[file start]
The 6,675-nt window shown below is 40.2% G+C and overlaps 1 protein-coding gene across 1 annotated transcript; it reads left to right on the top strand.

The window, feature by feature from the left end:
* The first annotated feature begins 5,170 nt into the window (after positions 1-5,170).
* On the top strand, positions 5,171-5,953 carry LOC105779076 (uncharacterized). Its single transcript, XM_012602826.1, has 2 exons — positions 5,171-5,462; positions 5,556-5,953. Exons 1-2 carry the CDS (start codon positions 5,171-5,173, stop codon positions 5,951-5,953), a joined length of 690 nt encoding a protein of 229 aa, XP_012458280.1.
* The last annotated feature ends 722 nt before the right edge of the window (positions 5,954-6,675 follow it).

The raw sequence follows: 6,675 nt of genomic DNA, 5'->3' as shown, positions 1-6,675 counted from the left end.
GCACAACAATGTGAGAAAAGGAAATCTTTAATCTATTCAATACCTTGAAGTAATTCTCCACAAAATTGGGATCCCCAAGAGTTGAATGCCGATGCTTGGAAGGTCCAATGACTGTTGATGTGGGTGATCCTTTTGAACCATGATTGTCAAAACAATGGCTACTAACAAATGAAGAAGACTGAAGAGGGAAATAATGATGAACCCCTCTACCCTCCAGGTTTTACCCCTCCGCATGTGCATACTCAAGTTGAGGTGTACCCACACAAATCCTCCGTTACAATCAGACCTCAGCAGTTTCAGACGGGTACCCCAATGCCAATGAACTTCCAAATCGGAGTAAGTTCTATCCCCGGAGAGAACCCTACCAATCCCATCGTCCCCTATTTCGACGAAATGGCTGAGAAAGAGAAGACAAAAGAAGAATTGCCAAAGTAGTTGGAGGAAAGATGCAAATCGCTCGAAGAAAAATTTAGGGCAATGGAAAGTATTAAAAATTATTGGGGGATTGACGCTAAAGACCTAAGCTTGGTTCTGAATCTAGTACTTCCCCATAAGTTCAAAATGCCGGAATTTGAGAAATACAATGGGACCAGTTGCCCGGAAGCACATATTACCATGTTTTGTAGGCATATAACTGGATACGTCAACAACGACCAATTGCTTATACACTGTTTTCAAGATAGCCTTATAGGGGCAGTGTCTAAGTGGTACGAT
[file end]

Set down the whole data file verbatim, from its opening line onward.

The 6,675-nt window shown below is 40.2% G+C and overlaps 1 protein-coding gene across 1 annotated transcript; it reads left to right on the top strand.

The window, feature by feature from the left end:
* The first annotated feature begins 5,170 nt into the window (after positions 1-5,170).
* On the top strand, positions 5,171-5,953 carry LOC105779076 (uncharacterized). Its single transcript, XM_012602826.1, has 2 exons — positions 5,171-5,462; positions 5,556-5,953. Exons 1-2 carry the CDS (start codon positions 5,171-5,173, stop codon positions 5,951-5,953), a joined length of 690 nt encoding a protein of 229 aa, XP_012458280.1.
* The last annotated feature ends 722 nt before the right edge of the window (positions 5,954-6,675 follow it).

The raw sequence follows: 6,675 nt of genomic DNA, 5'->3' as shown, positions 1-6,675 counted from the left end.
GCACAACAATGTGAGAAAAGGAAATCTTTAATCTATTCAATACCTTGAAGTAATTCTCCACAAAATTGGGATCCCCAAGAGTTGAATGCCGATGCTTGGAAGGTCCAATGACTGTTGATGTGGGTGATCCTTTTGAACCATGATTGTCAAAACAATGGCTACTAACAAATGAAGAAGACTGAAGAGGGAAATAATGATGAACCCCTCTACCCTCCAGGTTTTACCCCTCCGCATGTGCATACTCAAGTTGAGGTGTACCCACACAAATCCTCCGTTACAATCAGACCTCAGCAGTTTCAGACGGGTACCCCAATGCCAATGAACTTCCAAATCGGAGTAAGTTCTATCCCCGGAGAGAACCCTACCAATCCCATCGTCCCCTATTTCGACGAAATGGCTGAGAAAGAGAAGACAAAAGAAGAATTGCCAAAGTAGTTGGAGGAAAGATGCAAATCGCTCGAAGAAAAATTTAGGGCAATGGAAAGTATTAAAAATTATTGGGGGATTGACGCTAAAGACCTAAGCTTGGTTCTGAATCTAGTACTTCCCCATAAGTTCAAAATGCCGGAATTTGAGAAATACAATGGGACCAGTTGCCCGGAAGCACATATTACCATGTTTTGTAGGCATATAACTGGATACGTCAACAACGACCAATTGCTTATACACTGTTTTCAAGATAGCCTTATAGGGGCAGTGTCTAAGTGGTACGAT